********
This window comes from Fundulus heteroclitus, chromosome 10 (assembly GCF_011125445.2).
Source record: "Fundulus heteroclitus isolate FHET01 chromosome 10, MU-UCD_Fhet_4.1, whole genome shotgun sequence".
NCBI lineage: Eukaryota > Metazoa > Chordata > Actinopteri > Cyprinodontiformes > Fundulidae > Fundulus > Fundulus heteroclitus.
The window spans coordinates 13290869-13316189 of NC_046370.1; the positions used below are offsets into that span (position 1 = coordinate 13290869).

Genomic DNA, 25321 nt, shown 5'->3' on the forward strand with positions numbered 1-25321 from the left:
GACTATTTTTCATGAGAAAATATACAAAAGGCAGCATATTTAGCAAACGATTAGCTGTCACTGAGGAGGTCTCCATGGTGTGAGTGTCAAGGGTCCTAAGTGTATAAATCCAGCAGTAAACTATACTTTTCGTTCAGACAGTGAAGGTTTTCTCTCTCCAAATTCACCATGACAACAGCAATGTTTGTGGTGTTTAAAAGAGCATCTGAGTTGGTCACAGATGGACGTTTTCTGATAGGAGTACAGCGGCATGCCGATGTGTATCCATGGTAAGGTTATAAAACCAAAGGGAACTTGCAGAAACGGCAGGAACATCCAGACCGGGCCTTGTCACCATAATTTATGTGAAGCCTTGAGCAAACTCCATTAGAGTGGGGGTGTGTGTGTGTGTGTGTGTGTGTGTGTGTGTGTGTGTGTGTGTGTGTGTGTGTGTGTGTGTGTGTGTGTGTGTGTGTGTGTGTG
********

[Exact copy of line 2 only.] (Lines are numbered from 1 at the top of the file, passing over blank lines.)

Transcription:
Source record: "Fundulus heteroclitus isolate FHET01 chromosome 10, MU-UCD_Fhet_4.1, whole genome shotgun sequence".